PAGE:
5400 ft., in company with Xyris and Lycopodiacese ; fl. and fr.
beginning of April 1860. No. 261.

10. IT. andongensis Welw. ms. in Herb., sp. n.

U. prehensilis E. Mey., var. ft parviflora Oliv., I.e., p. 150.

PUNGO AXDOXGO. An annual, elegant herblet ; rhizome bearing
little bladders and intermixed with mosses and liverworts; leaves
broadly linear or lanceolate-linear, obtuse, thinly fleshy, yellowish
green : scapes erect, branched ; flowers yellowish, unicolorous. In
a swampy place at the banks of the rivulet Casalale in the rugged part
of Pedra Songue in the presidium, rare and observed only in one spot ;
fl. and fr. Feb., March, and April 1857. No. 264.

This is not identical with U. parviflora Br.

11. U. tortilis Welw. ex Oliv., I.e., p. 150.

HUILLA. Terrestrial ; fibres of the root whitish, branched, some-
what fleshy ; the branches sub-compressed, here and there terminating
in little bladders ; scape filiform, 2| to 6 in. long, spirally twining round
the stems of Cyperacese, 1- to 4-flowered ; corolla yellowish ; the upper
lip entire, longitudinally purple- striate ; the lower lip sub-entire, yellow
at the gibbosity, whitish-yellowish at the circumference ; the posterior
lobe of the stigma wanting or obsolete ; capsule quite covered by the
calyx when nearly ripe. In marshy spongy places in Morro de Lopollo,
among short grasses (Panicum myosuroides Br., etc.), always in company
with mucilaginous algae and even growing upon them ; fl. and young
fr. 9 May 1860. No. 258.

12. U. linarioides Welw. ex Oliv., I.e., p. 151.

HUILLA. In habit remarkably resembling some Portuguese species
of Linaria ; leaves radical, obovate-spathulate ; petiole long ; scape


always strictly erect although weak ; corolla deep purple ; palate
yellow-velvety. In spongy places by streams throughout the Lopollo
country, appearing soon after the spring rams, at an elevation of 5001
to 5200 ft. plentiful ; fl. and fr. 26 to 30 Oct. 1859. No. 266.

13. U. Welwitschii Oliv., I.e., p. 152.

Hun LA Scape constantly flexuous on the fruiting portion ; leaves
loosely rosulate, elongate-spathulate, rarely surviving on the plant m
flower calyx-lobes yellowish, margined with red, obtuse, somewhat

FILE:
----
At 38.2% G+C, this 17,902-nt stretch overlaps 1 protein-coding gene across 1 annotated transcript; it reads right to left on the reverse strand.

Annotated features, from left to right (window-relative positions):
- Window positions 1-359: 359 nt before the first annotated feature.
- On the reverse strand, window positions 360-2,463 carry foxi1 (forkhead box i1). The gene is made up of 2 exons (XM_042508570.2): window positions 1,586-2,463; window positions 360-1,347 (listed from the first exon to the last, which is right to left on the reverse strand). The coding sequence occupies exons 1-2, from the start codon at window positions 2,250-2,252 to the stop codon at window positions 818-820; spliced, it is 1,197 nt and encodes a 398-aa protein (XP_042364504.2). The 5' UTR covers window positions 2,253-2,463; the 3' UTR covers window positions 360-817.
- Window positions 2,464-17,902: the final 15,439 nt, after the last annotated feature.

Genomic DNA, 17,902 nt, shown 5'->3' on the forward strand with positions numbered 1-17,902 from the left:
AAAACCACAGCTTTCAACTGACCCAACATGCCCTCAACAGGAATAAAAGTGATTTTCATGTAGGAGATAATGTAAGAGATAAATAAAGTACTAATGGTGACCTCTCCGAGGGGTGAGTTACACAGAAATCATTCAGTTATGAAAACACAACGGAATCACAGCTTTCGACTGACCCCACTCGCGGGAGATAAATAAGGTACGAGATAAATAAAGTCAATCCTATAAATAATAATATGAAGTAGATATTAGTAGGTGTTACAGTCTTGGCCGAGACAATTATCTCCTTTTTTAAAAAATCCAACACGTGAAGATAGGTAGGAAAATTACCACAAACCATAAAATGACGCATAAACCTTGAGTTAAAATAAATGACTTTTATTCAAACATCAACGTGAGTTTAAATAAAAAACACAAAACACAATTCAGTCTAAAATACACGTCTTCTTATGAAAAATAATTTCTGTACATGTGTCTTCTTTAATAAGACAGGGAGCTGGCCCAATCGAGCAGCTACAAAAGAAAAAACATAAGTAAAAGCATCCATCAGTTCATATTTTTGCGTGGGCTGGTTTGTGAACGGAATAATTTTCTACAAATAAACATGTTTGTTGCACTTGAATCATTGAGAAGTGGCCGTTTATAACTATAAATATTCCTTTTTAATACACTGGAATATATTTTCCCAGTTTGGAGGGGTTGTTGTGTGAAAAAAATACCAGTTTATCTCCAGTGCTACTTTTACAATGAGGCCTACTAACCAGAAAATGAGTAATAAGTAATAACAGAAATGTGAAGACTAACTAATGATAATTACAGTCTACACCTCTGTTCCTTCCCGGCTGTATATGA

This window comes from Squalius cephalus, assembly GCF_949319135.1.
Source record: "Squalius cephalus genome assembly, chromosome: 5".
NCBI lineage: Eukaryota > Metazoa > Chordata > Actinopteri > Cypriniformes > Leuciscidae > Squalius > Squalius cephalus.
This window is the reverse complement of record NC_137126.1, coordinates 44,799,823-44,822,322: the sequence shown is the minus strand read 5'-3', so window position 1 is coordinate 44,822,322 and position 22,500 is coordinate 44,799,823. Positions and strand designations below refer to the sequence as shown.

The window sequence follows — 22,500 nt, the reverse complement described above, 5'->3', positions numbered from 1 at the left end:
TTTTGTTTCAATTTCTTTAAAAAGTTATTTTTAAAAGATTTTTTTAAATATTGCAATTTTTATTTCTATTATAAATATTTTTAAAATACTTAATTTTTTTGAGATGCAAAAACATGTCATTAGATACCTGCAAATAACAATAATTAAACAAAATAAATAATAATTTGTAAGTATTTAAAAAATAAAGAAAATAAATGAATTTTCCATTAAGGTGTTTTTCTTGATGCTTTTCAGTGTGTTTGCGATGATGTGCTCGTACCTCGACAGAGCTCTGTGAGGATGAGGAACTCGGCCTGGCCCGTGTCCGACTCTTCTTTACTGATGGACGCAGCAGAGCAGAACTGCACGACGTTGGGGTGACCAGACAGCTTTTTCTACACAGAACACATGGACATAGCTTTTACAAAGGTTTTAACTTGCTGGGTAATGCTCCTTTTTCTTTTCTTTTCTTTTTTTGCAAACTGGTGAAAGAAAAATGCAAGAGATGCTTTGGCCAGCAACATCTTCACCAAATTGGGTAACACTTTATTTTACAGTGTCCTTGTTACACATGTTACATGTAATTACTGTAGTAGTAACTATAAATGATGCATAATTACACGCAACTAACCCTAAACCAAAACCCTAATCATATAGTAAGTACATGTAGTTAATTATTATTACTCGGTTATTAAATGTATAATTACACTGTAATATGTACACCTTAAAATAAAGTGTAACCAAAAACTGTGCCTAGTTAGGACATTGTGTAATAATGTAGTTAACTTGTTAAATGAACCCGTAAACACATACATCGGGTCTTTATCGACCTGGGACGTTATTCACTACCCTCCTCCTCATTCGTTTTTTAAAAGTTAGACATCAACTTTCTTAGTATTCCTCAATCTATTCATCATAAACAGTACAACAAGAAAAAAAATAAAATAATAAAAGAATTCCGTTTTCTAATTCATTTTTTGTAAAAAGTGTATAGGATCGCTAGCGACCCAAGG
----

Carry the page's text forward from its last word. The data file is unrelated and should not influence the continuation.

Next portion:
denticulate on the lower part ; corolla yellow ; both the upper and low
lips purplish ; the palate orange in colour : the spur livid-purple,
conical, acute, bent forwards and upwards. In swampy pastures,
tolerably plentiful about Lopollo, in company with various species of
Eriocaulrm : fl. and fr. Nov. and Dec. 1859. No. 263.

14. U. firmula Welw. ex Oliv., I.e., p. 152.

PUNGO ANDONGO. An annual herblet : scape erect, simple or bifid,
comparatively firm : leaves radical, rosulate, obovate-spathulate ; upper
lip of the corolla yellowish, bilobed ; the lower lip orange-coloured ;
the palate deep orange-red ; anthers didymous-constricted. la a damp
wooded place among short grasses, near Sansamanda, on the right
bank of the river Cuanza, in company with Isoctes (vquinoctialis, rather
rare and seen only in one place ; fl. and fr. 1 May 1857. No. 262.

This is not identical with U. Wallichiatta Wight (v.firmula), Oliv.,
Lc., iii. p. 182 (1859).

15. U. sanguinea Oliv., I.e., p. 153.

HUILLA. Leaves spathulate, somewhat fleshy, brittle ; flowers very
bright blood-red purple. In swampy pastures and also in damp fields
neglected after cultivation about Lopollo, at an elevation of about
5000 ft., very plentiful ; fl. and fr. from Feb. to April 1860. No. 259.

16. U. exilis Oliv., Lc., p. 154.

HUILLA. An annual herblet ; rhizome very tender, whitish, rooting:
leaves spathulate-lingulate, somewhat fleshy, arranged in a rosette at
the base of the scape or at each node of the rhizome ; scape 1 to 2 in.
high, 1- to 3-flowered, capillary, straight, dusky purple, simple or very
rarely with 1 or 2 branchlets ; calyx -segments broadly ovate-elliptical :
corolla sometimes quite white, sometimes more or less violet-purplish ;
the upper lip somewhat emarginate or shortly bifid, erect, yellowish,